A BBC investigation has revealed some agency drivers delivering for Amazon drive dangerously because of pressure to finish their rounds on time. An undercover reporter worked long hours for one of the many agencies supplying Amazon with drivers and earned an amount equivalent to less than the minimum wage. Here Chris* recounts his experience of one day on the road.
On my first day delivering parcels for Amazon I soon found that things like tiredness and toilets aren't taken into account when Amazon plans its delivery routes.
I would arrive at the Avonmouth depot around 07:30.
I only had to travel from Bristol. Other drivers travel from the Forest of Dean and Swindon, one as far as Devon, meaning they have up to a 90 minute drive before they start their shift.
At about 08:30 we were allowed into the warehouse to sort and load our parcels. On a typical day a driver has 150-200 parcels to deliver.
The drivers then collect a handheld scanner, programmed by Amazon with a route to follow.
If all goes to plan the drivers may be on the road by 09:30. Sometimes the parcels aren't ready until much later.
The drivers earn a fixed rate per day for their route but nearly every day there was a problem with the scanner, which delayed me.
I was delivering in Swindon, so the drive from the depot took about one hour. Once out on the road the job is quite straightforward and sometimes enjoyable.
If the customer is at home it's easy. Knock on the door, check the name on your scanner, hand over the parcel and move on.
On the whole people are pleased to see you so the customer satisfaction rubs off on you a little. There is no time for chatting though so the interaction with customers is minimal.
When I tried to help one customer locate her parcel, my agency supervisor barked down the phone: "If it's not in your van forget about it and move on. Stop trying to do customer service. You don't have to be nice."
The customer cancelled the order.
I tried to do the job as quickly as I could while keeping to the speed limit. I was considered very slow.
Other drivers at the depot admitted to speeding. One driver said to get the job done he had to go at 120 mph down the motorway.
A few drivers admitted to peeing in a bottle in their van because they didn't have time to find a toilet. Another admitted having defecated in the back of the van on one occasion.
Most days I would get back to the depot at around 20:30. I would regularly notice the same faces that I'd seen in the morning back in the warehouse in the evening so I know I wasn't the only one struggling to finish the round in the expected time.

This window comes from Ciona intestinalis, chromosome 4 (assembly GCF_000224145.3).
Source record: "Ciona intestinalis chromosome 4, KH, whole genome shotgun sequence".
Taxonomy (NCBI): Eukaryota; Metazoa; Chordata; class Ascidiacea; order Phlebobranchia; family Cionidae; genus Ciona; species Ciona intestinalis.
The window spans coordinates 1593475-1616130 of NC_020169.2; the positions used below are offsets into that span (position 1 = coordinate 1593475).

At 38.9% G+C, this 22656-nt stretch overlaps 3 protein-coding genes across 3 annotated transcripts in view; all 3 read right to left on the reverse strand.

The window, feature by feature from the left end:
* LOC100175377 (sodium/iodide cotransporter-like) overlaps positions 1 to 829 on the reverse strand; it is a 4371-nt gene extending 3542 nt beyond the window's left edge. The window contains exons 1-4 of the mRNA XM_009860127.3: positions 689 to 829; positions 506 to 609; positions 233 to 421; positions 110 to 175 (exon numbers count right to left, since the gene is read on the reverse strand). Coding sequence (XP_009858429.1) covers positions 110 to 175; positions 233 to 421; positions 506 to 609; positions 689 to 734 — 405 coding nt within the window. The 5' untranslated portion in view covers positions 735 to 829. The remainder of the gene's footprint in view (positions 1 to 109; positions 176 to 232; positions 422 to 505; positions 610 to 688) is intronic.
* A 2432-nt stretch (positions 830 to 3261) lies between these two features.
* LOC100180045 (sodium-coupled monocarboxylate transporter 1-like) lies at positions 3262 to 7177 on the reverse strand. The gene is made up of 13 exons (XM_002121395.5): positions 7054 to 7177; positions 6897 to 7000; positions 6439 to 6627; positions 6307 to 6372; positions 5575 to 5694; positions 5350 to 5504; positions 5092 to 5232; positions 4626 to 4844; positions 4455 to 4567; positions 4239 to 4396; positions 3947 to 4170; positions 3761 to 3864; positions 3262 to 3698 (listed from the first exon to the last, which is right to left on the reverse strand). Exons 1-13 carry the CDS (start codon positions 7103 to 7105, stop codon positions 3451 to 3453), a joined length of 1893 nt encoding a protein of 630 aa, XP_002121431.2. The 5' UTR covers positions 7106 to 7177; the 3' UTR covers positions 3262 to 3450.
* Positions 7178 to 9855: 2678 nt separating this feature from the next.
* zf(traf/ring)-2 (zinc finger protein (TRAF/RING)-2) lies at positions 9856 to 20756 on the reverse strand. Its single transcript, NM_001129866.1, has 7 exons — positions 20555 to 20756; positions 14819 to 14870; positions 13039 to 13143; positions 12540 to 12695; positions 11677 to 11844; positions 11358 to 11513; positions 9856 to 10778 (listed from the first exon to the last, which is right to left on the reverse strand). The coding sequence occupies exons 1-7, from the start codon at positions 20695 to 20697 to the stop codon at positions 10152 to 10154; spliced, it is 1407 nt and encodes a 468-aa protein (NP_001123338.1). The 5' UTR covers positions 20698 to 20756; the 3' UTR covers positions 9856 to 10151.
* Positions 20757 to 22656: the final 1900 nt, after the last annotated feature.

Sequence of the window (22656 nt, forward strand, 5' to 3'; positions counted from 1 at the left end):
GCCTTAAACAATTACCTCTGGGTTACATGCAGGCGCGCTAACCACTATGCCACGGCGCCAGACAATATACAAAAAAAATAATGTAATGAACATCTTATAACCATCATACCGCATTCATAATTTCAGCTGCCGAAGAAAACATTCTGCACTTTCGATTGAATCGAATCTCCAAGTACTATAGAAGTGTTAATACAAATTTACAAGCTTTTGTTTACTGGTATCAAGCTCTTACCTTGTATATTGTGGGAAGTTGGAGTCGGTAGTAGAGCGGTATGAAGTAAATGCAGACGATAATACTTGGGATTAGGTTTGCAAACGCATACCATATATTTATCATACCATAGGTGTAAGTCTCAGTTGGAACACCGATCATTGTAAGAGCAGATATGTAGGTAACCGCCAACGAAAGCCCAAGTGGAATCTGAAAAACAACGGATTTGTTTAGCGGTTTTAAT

Like the other drivers at my agency, I was expected to be available for work at least six days per week.
'Missing my son'
The hardest part of the job was not seeing my family. I would leave the house often before my one-year-old son was up and get back long after he was in bed.
Even in that short time it put a strain on my relationship. I can't imagine how people cope over a long period.
My favourite part of the job, probably because I was missing my son, was delivering parcels which were obviously presents for children.
I would knock and the door and tell the excited adult that they may wish to hide their small person away.
I felt like Father Christmas, but he only works one day a year.
Oxford-based AHC dismissed claims put to them by the BBC as "historic and based on isolated examples which occurred over a year ago" and said: "Since then we have made changes to the way our checks are carried out and taken a number of steps to improve our ways of working."
The firm said it took road safety and the welfare of its contracted drivers "extremely seriously", and that drivers were free to choose when they worked.
Amazon said: "We are committed to ensuring that the people contracted by our independent delivery providers are fairly compensated, treated with respect, follow all applicable laws and drive safely.
"As independent contractors of our delivery providers, drivers deliver at their own pace, take breaks at their discretion, and are able to choose the suggested route or develop their own.
"Our delivery providers have always been expected to pay more than the National Living Wage, and we recently clarified with all of our delivery providers that we expect drivers to receive a minimum of £12 per hour before bonuses, incentives and fuel reimbursements."
* The reporter's name has been changed.